Dear Mr. Berko: Please give me your thoughts on MBIA and AMBAC, the two large insurers of municipal bonds. How did they get into such trouble that they now trade at 10 percent of their high prices last year? I'd like to buy 500 shares of each stock. What do you think of their chances of recovery?
Dear C.H.: In a time zone not too distant from today, when Merrill Lynch, Bear Stearns, CitiGroup and Morgan Stanley still bore some semblance of honor and trust, Ambac Financial Group Inc. (ABK-$9.41) and MBIA Inc. (MBI-$11.62) were trading in the $90s and $70s, respectively. Well Merrill, Morgan, Bear and Citi (now partially owned and controlled by their Arab and Asian investors) put their imprimatur on hundreds of billions of dollars of subprime securities and their actions destroyed the balance sheets of these two municipal bond insurance companies.
MBI now trades $11.62 down from $73 in May and ABK at $9.41 a share is down from its $96 high, also in May. Wall Street firms have a penchant for getting themselves in hot water together. And the subprime, collateralized debt obligations (CDOs) are a sad example. While those investments were collapsing, federal prosecutors contend that Merrill and others conspired to rig the values of these investments so they could be sold to investors at significantly higher prices. This is a criminal investigation and should give Merrill's municipal, corporate and government bond customers some real cause to pause.
Well in every black cloud even a blind hog can find an acorn and that nut is right in front of your nose. Both companies are too important to be allowed to falter. Imagine the myriad hundreds of billions of dollars of municipal bonds whose guaranties are dependent upon strength of the balance sheets of MBI and ABK. And imagine the brouhaha that would occur if thousands of bonds, issued by cities, counties and states, suddenly lost their triple-A ratings. A fracas, a rumpus and ruckus would ensue; the muni bond market would be in a dither while bond values in personal, bank and mutual fund portfolios would be all over the grid.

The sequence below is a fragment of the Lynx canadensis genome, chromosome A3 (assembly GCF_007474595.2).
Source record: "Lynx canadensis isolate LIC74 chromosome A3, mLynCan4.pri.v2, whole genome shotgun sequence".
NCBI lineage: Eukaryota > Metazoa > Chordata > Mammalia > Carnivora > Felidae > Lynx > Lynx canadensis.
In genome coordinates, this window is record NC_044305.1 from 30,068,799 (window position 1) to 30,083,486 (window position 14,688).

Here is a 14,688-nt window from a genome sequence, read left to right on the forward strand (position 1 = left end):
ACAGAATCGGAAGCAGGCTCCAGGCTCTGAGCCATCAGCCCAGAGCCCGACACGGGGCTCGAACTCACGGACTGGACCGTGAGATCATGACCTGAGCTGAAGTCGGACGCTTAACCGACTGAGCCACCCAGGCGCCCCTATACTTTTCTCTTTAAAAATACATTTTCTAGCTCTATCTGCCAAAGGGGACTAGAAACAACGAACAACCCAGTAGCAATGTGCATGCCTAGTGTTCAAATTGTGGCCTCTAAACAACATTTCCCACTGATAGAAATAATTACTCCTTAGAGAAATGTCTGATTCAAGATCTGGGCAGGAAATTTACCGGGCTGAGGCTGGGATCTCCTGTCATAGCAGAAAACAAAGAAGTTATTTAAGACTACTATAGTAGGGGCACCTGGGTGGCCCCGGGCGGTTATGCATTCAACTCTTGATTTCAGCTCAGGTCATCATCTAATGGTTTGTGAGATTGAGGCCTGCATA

To compound the problem, many states, counties and cities would find it very difficult to fund their cash flow with new bonds. Within months our economy could begin to grind down, creating a financial chill that would slow commerce to a crawl. Hospitals, schools, police departments and other public services may be forced to reduce or eliminate their activities, unemployment might increase and there may be a lot of unhappy citizens walking the streets.
MBI, ABK and (nonpublic) Financial Guaranty Insurance Co. are too important to our economic well-being to be allowed to fail. I believe they will survive, they will be bailed out and I want you to recall how Congress rescued Chrysler from bankruptcy in early 1991 and be mindful that Congress also formed the Resolution Trust Corp. in 1989 in response to the insolvencies of 749 savings and loan associations.
MBI just raised $1 billion via a new issue offering and sure as shootin', MBIA should soon have its sails set at full mast. I'm certain as sunrise that it will happen - sooner rather than later.
Unequivocally, indubitably and absolutely, "Yes" I'd buy 500 shares of both MBI and ABK and I'd do it quick as a bunny. And I'd also buy 500 shares of Ambac Financial Group 5.950 percent Debentures of Feb. 28, 20133 (AKF) trading at $15.05, yielding 9.9 percent and callable at $25 as well as 500 shares of the STRATS 2007-01 6.70 percent AMBAC Financial (GJW-$14.15) that yield 11.8 percent and callable after Aug. 15, 2012 at $25. It's sort of like shooting craps but I got a good feeling that the dice may be slightly shaved in your favor.
Please address your financial questions to Malcolm Berko, P.O. Box 1416, Boca Raton, FL 33429 or e-mail him at firstname.lastname@example.org.
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